have experienced negative comments, violence has become the most popular form of dealing with transgender youth. Disturbingly enough 19% of transgender youth, according to the National Center for Transgender Equality, experience the majority of violent abuse in their home from their own family members. Along with dealing with all the dissension from family members 75% of transgender youth, according to a national survey done by GLSEN (pronounced “glisten”), have felt unsafe at school after being outed and in result have lower GPA’s due to missing school in fear of their safety. With all the facts at hand, The Ohio Education Association who represents 125,000 teachers and support professionals, have openly opposed the bill.
Violence has become the most popular form of dealing with transgender youth.
While researching House Bill 658 I managed to only get a response from two local representatives of the Loveland School Board, one being Kathryn Lorenz, the Board Vice President and the other being Loveland School Board Member, Ned Portune. Lorenz’s response was, “In the case of House bill 658, we would have to say that we do not yet have enough information, nor have we met as a board for a few weeks, so we do not yet have a Board statement to make.”
Portune added that he, “…simply has not been fully informed at this point on HB 658 to have an educated opinion. There are several items in your statement that would certainly give me a gut reaction, and opinion on, if true as presented. But I need time to fully review the Bill, its implications and existing laws to have any formal statement.”
School Superintendent Amy Crouse, High School Principal Peggy Johnson, and assistant principals at the High School did not respond.
Studies show most transgender youth are fully aware of their gender identity by age 4.
After attempting several times to contact both Representatives Paul Zeltwanger and Thomas Brinkman through email and phone about House Bill 658, I, unfortunately, got no response. It wasn’t hard to find Brinkman’s opinion on the issue in several other publications though, voicing to WCPO, “Parents have the right to decide what is best for their children,” and telling WOSU Public Media, “And if somebody doesn’t like it, you’re emancipated at age 18 and you can go do whatever the heck you want.” Seems pretty harsh considering the transgender population represents about 0.3% (700,000) of Americans and studies show most transgender youth are fully aware of their gender identity by age 4. Are we encouraging parents and administrators to discard their students or child’s gender identity in fear of social rejection? Do these children not deserve to live an authentic life?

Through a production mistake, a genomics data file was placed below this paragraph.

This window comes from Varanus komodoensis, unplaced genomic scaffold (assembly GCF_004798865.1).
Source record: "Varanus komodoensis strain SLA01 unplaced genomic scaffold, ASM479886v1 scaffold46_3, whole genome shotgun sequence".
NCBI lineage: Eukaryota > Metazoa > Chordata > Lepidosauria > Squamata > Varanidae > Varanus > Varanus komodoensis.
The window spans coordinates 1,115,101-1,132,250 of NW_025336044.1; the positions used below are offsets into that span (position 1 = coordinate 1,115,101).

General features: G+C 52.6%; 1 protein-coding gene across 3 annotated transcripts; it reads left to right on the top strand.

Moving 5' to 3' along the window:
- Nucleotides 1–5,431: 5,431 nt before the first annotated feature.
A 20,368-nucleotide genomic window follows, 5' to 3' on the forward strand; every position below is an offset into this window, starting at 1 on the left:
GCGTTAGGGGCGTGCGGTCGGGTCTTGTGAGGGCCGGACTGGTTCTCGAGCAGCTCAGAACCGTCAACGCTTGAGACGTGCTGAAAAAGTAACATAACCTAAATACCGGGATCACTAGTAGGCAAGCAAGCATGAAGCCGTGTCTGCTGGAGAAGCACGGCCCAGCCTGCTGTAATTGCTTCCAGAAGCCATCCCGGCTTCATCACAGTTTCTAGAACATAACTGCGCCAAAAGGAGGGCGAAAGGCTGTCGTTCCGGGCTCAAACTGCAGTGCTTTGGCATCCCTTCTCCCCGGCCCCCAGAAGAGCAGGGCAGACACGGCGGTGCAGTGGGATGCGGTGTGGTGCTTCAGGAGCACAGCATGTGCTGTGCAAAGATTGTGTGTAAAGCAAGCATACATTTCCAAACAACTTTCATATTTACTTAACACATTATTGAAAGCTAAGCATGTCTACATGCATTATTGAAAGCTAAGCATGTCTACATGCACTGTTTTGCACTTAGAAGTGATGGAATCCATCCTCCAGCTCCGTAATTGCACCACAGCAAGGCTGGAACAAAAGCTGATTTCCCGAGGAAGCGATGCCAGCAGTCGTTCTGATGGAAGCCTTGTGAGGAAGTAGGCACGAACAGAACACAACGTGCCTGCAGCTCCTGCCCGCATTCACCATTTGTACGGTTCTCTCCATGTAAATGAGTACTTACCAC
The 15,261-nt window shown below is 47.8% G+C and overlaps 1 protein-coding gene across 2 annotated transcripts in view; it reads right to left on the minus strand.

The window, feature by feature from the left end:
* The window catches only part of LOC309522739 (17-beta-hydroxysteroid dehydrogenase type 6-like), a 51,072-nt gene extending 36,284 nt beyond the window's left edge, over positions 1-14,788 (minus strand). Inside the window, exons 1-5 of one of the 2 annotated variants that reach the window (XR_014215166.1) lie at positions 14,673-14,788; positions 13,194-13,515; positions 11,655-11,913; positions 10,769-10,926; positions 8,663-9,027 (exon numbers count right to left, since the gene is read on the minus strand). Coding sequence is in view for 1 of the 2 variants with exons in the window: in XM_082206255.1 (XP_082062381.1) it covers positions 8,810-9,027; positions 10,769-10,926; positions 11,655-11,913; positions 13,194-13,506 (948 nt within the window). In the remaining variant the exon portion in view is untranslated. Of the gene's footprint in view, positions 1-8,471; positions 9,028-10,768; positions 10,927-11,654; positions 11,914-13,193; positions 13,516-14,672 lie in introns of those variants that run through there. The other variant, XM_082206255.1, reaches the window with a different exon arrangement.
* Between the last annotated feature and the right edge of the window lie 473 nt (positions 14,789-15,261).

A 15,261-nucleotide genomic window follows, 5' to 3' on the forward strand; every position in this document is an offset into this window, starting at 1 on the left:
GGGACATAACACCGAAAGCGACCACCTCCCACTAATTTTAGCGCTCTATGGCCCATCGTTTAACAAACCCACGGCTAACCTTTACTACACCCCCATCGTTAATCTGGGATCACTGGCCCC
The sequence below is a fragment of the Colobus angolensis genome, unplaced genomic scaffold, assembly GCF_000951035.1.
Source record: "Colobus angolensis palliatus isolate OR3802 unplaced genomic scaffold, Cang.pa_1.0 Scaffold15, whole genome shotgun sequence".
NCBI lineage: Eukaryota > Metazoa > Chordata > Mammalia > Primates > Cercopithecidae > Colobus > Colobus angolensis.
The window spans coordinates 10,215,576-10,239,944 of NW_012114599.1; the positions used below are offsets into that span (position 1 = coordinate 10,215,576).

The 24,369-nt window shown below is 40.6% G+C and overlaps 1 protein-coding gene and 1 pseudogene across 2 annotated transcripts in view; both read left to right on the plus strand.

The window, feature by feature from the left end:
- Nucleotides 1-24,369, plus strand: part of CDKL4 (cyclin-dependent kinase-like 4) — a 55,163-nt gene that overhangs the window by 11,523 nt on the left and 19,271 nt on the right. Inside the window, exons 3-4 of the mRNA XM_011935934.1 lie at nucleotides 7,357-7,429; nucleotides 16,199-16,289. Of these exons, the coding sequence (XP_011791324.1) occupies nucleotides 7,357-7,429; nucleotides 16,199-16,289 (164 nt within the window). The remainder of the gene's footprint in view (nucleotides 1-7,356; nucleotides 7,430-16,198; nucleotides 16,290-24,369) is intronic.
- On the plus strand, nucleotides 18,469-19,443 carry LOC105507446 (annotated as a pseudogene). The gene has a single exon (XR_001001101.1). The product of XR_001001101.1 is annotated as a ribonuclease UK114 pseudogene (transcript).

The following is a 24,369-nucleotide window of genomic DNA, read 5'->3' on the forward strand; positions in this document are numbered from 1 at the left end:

If you would like to explore the topic of Transgender youth and adults even further please check out “Gender Revolution: A Journey with Katie Couric.” You can also watch on Netflix.
What local professional counselors say
House Bill 658 is expected to be presented to the Ohio General Assembly in the Fall and will be without a doubt one of the most controversial bills to date. Many have opinions on this issue one being Fran Hendrick, a respected and highly educated clinical counselor who specializes in assisting women and girls who are experiencing depression or anxiety triggered by a crisis or major life change. When I presented Fran with House Bill 658 and asked what her opinion was she had a lot to say and rightfully so considering one of her life missions, according to Fran’s website franhendrick.com, is to “gently help you find and shelter your spark (the essence of who you are at your core) and grow it so that it illuminates your person and is radiated through words, actions and decisions, big and small, that make up your daily life.”
In a culture such as ours, it is a matter of life and death for transgender youth to decide if and when to trust another person with their reality. – Fran Hendrick, PCC
“Being a parent takes great courage, even more so when your child presents you with something that you’re unfamiliar with – or even afraid of. In a perfect world, a child who feels somehow ‘different’ from their peers (‘their’ is deliberately gender-neutral), they could consult their parents, who would strive to deeply understand the child’s experience, would provide accurate empathy, and would go on a crash course to learn everything they could about the unfamiliar issue. And, so very fortunate for their children, there are many parents like these.
But in the real world, an adolescent boy saying to his father, ‘Dad, I think I’m a girl’ is very likely to encounter disgust, rejection, rage, or even violence, not empathy and understanding.